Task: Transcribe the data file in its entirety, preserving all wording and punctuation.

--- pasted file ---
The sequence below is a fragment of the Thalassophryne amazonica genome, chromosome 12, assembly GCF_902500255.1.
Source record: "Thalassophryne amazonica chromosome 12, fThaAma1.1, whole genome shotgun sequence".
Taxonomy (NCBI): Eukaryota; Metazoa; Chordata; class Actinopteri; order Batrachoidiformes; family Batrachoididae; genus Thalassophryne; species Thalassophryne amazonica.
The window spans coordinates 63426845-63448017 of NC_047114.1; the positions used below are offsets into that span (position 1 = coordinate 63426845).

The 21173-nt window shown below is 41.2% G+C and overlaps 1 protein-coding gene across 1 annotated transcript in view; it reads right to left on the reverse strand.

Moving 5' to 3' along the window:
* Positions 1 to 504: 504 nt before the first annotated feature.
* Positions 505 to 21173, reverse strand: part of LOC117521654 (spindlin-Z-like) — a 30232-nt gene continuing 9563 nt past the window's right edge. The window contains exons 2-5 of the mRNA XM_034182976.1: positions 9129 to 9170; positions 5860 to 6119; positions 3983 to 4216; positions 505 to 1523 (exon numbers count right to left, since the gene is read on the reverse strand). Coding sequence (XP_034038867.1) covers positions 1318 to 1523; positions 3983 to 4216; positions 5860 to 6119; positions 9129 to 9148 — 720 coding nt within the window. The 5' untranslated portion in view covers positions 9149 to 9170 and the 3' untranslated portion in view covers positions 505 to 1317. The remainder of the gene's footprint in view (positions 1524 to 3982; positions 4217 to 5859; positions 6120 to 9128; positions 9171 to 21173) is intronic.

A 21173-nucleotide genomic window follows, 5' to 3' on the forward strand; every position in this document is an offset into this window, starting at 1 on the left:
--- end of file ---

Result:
The sequence below is a fragment of the Thalassophryne amazonica genome, chromosome 12, assembly GCF_902500255.1.
Source record: "Thalassophryne amazonica chromosome 12, fThaAma1.1, whole genome shotgun sequence".
Taxonomy (NCBI): Eukaryota; Metazoa; Chordata; class Actinopteri; order Batrachoidiformes; family Batrachoididae; genus Thalassophryne; species Thalassophryne amazonica.
The window spans coordinates 63426845-63448017 of NC_047114.1; the positions used below are offsets into that span (position 1 = coordinate 63426845).

The 21173-nt window shown below is 41.2% G+C and overlaps 1 protein-coding gene across 1 annotated transcript in view; it reads right to left on the reverse strand.

Moving 5' to 3' along the window:
* Positions 1 to 504: 504 nt before the first annotated feature.
* Positions 505 to 21173, reverse strand: part of LOC117521654 (spindlin-Z-like) — a 30232-nt gene continuing 9563 nt past the window's right edge. The window contains exons 2-5 of the mRNA XM_034182976.1: positions 9129 to 9170; positions 5860 to 6119; positions 3983 to 4216; positions 505 to 1523 (exon numbers count right to left, since the gene is read on the reverse strand). Coding sequence (XP_034038867.1) covers positions 1318 to 1523; positions 3983 to 4216; positions 5860 to 6119; positions 9129 to 9148 — 720 coding nt within the window. The 5' untranslated portion in view covers positions 9149 to 9170 and the 3' untranslated portion in view covers positions 505 to 1317. The remainder of the gene's footprint in view (positions 1524 to 3982; positions 4217 to 5859; positions 6120 to 9128; positions 9171 to 21173) is intronic.

A 21173-nucleotide genomic window follows, 5' to 3' on the forward strand; every position in this document is an offset into this window, starting at 1 on the left: